The Mayan civilisation was at one point the most advanced on the planet. Yet prolonged drought set the wheels in motion for its downfall.
As Mexico faces serve water challenges, could the past hold the answers that could be crucial for its future?
Past to present
The Maya civilization, known as the Mayapán, was a Mesoamerican civilization developed by the Maya peoples and noted for its logo syllabic script—the most sophisticated and highly developed writing system.
One of the most famous symbols that remains from the Mayans is the Teotihuacan - an ancient Mesoamerican city located in a sub-valley of the Valley of Mexico.
The Teotihuacan is made up of three pyramids: the Sun Pyramid, the Moon Pyramid and the Feathered Serpent Pyramid, dating back to 100 BCE–550 CE.
It has had many names over the millennia but the most significant is the City of Water.
During 1400 and 1450CE the Mayan city experienced a prolonged drought that escalated existing social tensions. This had a severe impact on food availability which started the exodus that led many to leave the city.
Learning from the past
Mexico City is one of 11 cities that is predicted to reach a Day Zero event soon, similar to a warning to the city of Cape Town in South Africa.
Despite heavy flooding and rainfall, the city is facing a water shortage. Currently, 20 million residents do not have enough water to drink for nearly half the year. Furthermore, the city is dealing with the consequences of groundwater over-extraction.
And with more than half of Mexico currently facing moderate to severe drought conditions, according to the federal water commission CONAGUA, Mexico needs to learn from its past in order to thrive in the future.
Recent interdisciplinary research into the K’uk’ulkan and Round temples has uncovered new insights that could put Mexico back on track.
“The role of climate change in exacerbating internal political tensions and factionalism in areas where drought leads to food insecurity”
New research published in Nature Communications suggests that the civil unrest which led to the collapse of Mayapán emerged as a result of climatic changes.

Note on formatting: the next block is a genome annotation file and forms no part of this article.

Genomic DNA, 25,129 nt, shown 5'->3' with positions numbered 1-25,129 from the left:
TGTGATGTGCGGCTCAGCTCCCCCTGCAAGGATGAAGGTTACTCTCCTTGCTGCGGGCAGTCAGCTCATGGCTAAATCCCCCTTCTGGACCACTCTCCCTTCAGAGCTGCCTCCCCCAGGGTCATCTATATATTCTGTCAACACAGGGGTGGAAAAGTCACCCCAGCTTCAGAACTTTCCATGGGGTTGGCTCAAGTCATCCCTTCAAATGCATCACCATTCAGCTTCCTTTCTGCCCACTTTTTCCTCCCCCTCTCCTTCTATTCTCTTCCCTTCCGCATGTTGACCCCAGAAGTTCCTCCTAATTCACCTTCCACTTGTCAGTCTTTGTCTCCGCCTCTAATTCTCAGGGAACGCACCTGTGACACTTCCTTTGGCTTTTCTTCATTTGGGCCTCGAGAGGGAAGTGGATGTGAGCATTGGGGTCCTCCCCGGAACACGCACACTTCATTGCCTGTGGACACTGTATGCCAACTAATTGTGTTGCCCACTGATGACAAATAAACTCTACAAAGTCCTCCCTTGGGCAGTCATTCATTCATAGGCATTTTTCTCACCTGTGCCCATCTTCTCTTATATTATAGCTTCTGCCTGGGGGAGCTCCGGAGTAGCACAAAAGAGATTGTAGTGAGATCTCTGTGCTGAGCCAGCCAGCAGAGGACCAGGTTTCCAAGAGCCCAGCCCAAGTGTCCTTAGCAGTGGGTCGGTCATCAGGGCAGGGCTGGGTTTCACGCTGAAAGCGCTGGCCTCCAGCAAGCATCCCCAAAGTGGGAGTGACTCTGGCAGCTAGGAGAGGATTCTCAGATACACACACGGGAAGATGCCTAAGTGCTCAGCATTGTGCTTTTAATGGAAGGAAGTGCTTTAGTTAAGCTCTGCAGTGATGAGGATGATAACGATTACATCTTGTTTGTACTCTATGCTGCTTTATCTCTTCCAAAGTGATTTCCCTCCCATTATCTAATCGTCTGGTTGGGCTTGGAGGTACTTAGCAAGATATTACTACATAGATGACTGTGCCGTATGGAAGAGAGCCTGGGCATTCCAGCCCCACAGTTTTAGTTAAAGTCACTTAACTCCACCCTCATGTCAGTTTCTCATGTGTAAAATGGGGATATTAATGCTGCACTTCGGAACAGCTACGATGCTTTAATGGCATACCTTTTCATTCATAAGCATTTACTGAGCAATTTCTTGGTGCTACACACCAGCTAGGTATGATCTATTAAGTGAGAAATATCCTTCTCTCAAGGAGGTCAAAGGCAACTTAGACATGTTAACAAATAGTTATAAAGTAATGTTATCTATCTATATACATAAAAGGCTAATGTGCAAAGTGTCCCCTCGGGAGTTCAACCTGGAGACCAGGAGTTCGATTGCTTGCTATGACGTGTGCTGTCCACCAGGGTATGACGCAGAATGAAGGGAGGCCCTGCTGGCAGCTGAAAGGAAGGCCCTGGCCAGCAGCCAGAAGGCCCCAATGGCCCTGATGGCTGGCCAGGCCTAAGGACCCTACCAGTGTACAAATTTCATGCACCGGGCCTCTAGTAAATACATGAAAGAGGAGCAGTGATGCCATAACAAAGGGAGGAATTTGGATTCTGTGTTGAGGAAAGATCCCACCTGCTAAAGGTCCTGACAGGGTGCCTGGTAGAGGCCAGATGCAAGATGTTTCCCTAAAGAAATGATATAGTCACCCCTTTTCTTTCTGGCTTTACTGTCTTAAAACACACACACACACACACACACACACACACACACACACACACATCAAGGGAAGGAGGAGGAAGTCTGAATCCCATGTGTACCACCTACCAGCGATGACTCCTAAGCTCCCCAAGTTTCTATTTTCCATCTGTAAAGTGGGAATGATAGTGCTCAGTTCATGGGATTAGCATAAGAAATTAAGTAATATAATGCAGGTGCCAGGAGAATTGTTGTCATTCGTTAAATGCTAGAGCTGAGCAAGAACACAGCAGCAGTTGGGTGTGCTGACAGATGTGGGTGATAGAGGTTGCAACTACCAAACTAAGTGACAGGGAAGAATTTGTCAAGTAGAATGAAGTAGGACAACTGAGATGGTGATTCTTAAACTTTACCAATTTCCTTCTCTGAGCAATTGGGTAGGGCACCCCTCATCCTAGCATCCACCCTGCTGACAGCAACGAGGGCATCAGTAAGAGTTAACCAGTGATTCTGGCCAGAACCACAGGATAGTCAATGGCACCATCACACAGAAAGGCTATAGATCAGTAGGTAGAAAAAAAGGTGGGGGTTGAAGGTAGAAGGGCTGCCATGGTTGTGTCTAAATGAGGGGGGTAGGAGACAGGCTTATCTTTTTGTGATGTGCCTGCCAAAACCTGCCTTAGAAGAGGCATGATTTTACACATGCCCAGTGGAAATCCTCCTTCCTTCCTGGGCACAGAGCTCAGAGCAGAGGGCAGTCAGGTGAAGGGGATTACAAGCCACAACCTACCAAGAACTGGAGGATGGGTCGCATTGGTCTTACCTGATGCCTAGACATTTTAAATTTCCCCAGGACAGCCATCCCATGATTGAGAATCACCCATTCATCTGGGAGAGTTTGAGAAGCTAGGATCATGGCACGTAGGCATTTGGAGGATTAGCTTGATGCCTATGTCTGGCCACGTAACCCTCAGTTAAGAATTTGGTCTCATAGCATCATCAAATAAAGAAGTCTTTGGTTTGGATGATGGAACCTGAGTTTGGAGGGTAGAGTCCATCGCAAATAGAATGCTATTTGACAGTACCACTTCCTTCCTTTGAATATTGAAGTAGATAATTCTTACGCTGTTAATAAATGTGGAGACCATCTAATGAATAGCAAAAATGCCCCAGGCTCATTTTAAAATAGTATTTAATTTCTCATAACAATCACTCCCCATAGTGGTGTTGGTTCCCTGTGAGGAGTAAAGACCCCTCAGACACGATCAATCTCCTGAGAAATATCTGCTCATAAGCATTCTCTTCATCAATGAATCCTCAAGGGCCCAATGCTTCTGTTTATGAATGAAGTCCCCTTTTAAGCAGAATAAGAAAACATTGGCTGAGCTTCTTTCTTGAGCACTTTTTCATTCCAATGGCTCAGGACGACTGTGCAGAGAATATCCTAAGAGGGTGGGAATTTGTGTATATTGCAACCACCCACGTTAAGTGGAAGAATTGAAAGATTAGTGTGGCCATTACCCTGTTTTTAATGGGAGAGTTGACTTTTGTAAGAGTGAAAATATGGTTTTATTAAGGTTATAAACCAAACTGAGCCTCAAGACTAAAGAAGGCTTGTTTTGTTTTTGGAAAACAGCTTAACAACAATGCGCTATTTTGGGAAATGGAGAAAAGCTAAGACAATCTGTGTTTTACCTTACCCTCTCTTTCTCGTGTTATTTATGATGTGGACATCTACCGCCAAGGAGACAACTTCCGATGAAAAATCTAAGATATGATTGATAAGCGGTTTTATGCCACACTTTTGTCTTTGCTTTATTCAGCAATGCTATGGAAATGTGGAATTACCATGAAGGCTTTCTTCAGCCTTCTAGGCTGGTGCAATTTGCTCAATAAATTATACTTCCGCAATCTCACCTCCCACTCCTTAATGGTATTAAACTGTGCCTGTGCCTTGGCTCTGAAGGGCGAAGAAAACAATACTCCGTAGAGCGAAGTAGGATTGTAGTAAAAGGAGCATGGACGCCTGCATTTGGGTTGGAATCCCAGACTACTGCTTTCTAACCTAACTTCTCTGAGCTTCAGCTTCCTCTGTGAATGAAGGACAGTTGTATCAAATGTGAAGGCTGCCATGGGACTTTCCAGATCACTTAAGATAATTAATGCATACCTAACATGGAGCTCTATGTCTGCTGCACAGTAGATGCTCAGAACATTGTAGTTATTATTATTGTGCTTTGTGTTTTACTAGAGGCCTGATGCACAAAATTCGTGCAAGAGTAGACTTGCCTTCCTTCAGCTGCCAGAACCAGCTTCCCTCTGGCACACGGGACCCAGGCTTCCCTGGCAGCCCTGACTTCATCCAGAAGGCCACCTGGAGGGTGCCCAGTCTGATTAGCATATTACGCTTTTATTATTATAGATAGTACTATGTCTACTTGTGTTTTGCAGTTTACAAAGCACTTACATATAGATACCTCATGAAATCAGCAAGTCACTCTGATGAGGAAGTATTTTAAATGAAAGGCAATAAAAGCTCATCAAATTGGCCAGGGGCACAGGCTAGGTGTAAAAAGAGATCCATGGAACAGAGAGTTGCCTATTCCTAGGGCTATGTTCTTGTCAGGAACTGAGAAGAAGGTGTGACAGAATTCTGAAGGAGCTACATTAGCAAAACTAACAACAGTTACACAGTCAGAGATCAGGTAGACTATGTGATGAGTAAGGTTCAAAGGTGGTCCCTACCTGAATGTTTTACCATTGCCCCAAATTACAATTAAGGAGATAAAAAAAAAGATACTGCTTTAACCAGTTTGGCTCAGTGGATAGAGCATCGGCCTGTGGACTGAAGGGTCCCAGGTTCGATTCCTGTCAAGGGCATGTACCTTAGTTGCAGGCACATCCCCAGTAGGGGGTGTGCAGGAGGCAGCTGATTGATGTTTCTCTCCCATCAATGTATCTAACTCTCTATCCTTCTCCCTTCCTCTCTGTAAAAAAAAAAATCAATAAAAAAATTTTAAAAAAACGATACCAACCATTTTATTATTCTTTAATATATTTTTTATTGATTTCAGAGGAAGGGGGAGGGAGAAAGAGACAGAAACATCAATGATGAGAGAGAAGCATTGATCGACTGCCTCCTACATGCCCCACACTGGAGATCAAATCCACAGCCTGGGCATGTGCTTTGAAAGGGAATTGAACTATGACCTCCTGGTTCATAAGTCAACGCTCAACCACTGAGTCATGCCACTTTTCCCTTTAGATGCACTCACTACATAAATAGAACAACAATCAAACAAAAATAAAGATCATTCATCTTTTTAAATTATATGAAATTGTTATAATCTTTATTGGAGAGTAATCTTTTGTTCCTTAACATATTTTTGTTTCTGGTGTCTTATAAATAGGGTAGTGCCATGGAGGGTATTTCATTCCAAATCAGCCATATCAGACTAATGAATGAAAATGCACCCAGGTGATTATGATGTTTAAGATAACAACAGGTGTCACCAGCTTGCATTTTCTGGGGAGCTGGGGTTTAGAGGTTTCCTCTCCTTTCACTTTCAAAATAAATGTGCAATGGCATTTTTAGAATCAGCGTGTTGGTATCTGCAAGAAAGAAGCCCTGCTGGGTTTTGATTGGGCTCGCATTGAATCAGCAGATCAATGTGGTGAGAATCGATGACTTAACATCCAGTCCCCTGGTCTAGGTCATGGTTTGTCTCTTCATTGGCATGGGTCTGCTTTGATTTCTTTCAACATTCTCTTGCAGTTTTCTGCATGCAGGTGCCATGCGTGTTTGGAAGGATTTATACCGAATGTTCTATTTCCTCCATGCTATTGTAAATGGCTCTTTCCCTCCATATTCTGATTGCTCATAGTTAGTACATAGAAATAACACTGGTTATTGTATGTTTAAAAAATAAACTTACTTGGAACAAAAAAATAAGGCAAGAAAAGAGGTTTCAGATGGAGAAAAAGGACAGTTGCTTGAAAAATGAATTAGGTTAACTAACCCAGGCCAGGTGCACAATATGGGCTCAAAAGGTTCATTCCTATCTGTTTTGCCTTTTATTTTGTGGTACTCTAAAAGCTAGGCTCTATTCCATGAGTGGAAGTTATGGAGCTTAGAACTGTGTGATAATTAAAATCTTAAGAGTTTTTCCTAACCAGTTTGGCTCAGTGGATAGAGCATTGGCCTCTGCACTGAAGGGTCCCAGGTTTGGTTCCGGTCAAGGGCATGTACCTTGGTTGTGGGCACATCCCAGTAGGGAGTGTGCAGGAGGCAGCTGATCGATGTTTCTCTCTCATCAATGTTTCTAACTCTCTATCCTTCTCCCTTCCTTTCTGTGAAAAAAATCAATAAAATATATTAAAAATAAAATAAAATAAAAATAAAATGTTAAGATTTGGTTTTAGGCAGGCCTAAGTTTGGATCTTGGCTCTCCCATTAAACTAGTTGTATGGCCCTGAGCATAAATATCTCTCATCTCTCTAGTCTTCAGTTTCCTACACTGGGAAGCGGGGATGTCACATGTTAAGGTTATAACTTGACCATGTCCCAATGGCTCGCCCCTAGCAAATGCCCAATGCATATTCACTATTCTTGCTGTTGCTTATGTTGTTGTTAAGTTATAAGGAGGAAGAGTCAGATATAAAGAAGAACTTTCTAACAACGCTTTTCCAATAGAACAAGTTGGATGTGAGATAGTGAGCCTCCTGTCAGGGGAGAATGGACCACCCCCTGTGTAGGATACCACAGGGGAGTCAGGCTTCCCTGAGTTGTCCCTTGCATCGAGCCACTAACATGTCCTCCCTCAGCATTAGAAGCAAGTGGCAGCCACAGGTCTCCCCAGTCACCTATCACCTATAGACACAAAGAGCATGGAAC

Researchers included: Australia’s University of New South Wales, the University of California in the US and the University of Cambridge in the UK.
“Our data indicate that institutional collapse occurred in the environmental context of drought and conflict within the city,” said the authors of the study.
“Vulnerabilities of this coupled natural-social system existed because of the strong reliance on rain-fed maize agriculture, lack of centralised long-term grain storage, minimal opportunities for irrigation, and a socio-political system led by elite families with competing political interests, from different parts of the Yucatán Peninsula."
The authors concluded: “Our transdisciplinary work highlights the importance of understanding the complex relationships between natural and social systems, especially when evaluating the role of climate change in exacerbating internal political tensions and factionalism in areas where drought leads to food insecurity.”
The water challenges (and opportunities) ahead
While there are some lessons to be learned from the fall of the Teotihuacan, Mexico and its capital are not taking this challenge laying down.
Mexico City initiated the Green Plan project, which will run until the end of this year with goals such as reducing groundwater losses and repairing water infrastructure.
Former President Enrique Peña Nieto signed a series of presidential decrees in 2018 to create water reserves in nearly 300 river basins throughout the country.
Whereas in 2019, $7.4 billion was invested into mitigating the water crisis by Mexico City Mayor Claudia Sheinbaum Pardo.
While the Teotihuacan may have fallen as a result of depleted water supplies, Mexico City will soon face its own judgement day as droughts continue to spread but recent developments suggest that this city will not go quietly into the night.
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